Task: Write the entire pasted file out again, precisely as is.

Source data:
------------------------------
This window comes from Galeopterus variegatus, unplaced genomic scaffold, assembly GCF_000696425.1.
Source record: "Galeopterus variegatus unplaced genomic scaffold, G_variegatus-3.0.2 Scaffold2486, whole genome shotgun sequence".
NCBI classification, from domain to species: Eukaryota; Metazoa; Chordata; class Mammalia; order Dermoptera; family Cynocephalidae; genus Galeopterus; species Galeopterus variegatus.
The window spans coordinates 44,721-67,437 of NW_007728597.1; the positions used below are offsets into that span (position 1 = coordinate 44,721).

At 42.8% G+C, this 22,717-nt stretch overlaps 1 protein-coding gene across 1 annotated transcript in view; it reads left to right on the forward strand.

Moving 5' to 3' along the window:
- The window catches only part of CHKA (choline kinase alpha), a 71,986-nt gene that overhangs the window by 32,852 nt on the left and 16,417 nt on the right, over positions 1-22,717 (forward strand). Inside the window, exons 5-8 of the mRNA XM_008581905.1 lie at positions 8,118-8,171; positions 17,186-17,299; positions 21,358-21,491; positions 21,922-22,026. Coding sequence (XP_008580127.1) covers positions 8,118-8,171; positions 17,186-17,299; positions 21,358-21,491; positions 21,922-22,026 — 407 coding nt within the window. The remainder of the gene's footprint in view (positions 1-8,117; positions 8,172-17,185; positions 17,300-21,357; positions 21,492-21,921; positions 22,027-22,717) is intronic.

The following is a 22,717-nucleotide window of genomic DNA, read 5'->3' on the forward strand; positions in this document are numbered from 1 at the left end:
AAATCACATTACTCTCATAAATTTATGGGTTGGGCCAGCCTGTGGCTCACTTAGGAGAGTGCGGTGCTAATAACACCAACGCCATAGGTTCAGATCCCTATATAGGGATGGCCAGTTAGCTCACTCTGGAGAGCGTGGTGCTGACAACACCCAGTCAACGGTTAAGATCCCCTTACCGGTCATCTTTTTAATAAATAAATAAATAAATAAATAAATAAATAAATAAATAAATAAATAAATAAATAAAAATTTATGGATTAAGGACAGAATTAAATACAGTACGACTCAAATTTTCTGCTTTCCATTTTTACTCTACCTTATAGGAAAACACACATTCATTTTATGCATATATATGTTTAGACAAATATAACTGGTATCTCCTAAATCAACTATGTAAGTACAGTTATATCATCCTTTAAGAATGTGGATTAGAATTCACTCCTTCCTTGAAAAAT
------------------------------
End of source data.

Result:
This window comes from Galeopterus variegatus, unplaced genomic scaffold, assembly GCF_000696425.1.
Source record: "Galeopterus variegatus unplaced genomic scaffold, G_variegatus-3.0.2 Scaffold2486, whole genome shotgun sequence".
NCBI classification, from domain to species: Eukaryota; Metazoa; Chordata; class Mammalia; order Dermoptera; family Cynocephalidae; genus Galeopterus; species Galeopterus variegatus.
The window spans coordinates 44,721-67,437 of NW_007728597.1; the positions used below are offsets into that span (position 1 = coordinate 44,721).

At 42.8% G+C, this 22,717-nt stretch overlaps 1 protein-coding gene across 1 annotated transcript in view; it reads left to right on the forward strand.

Moving 5' to 3' along the window:
- The window catches only part of CHKA (choline kinase alpha), a 71,986-nt gene that overhangs the window by 32,852 nt on the left and 16,417 nt on the right, over positions 1-22,717 (forward strand). Inside the window, exons 5-8 of the mRNA XM_008581905.1 lie at positions 8,118-8,171; positions 17,186-17,299; positions 21,358-21,491; positions 21,922-22,026. Coding sequence (XP_008580127.1) covers positions 8,118-8,171; positions 17,186-17,299; positions 21,358-21,491; positions 21,922-22,026 — 407 coding nt within the window. The remainder of the gene's footprint in view (positions 1-8,117; positions 8,172-17,185; positions 17,300-21,357; positions 21,492-21,921; positions 22,027-22,717) is intronic.

The following is a 22,717-nucleotide window of genomic DNA, read 5'->3' on the forward strand; positions in this document are numbered from 1 at the left end:
AAATCACATTACTCTCATAAATTTATGGGTTGGGCCAGCCTGTGGCTCACTTAGGAGAGTGCGGTGCTAATAACACCAACGCCATAGGTTCAGATCCCTATATAGGGATGGCCAGTTAGCTCACTCTGGAGAGCGTGGTGCTGACAACACCCAGTCAACGGTTAAGATCCCCTTACCGGTCATCTTTTTAATAAATAAATAAATAAATAAATAAATAAATAAATAAATAAATAAATAAATAAATAAAAATTTATGGATTAAGGACAGAATTAAATACAGTACGACTCAAATTTTCTGCTTTCCATTTTTACTCTACCTTATAGGAAAACACACATTCATTTTATGCATATATATGTTTAGACAAATATAACTGGTATCTCCTAAATCAACTATGTAAGTACAGTTATATCATCCTTTAAGAATGTGGATTAGAATTCACTCCTTCCTTGAAAAAT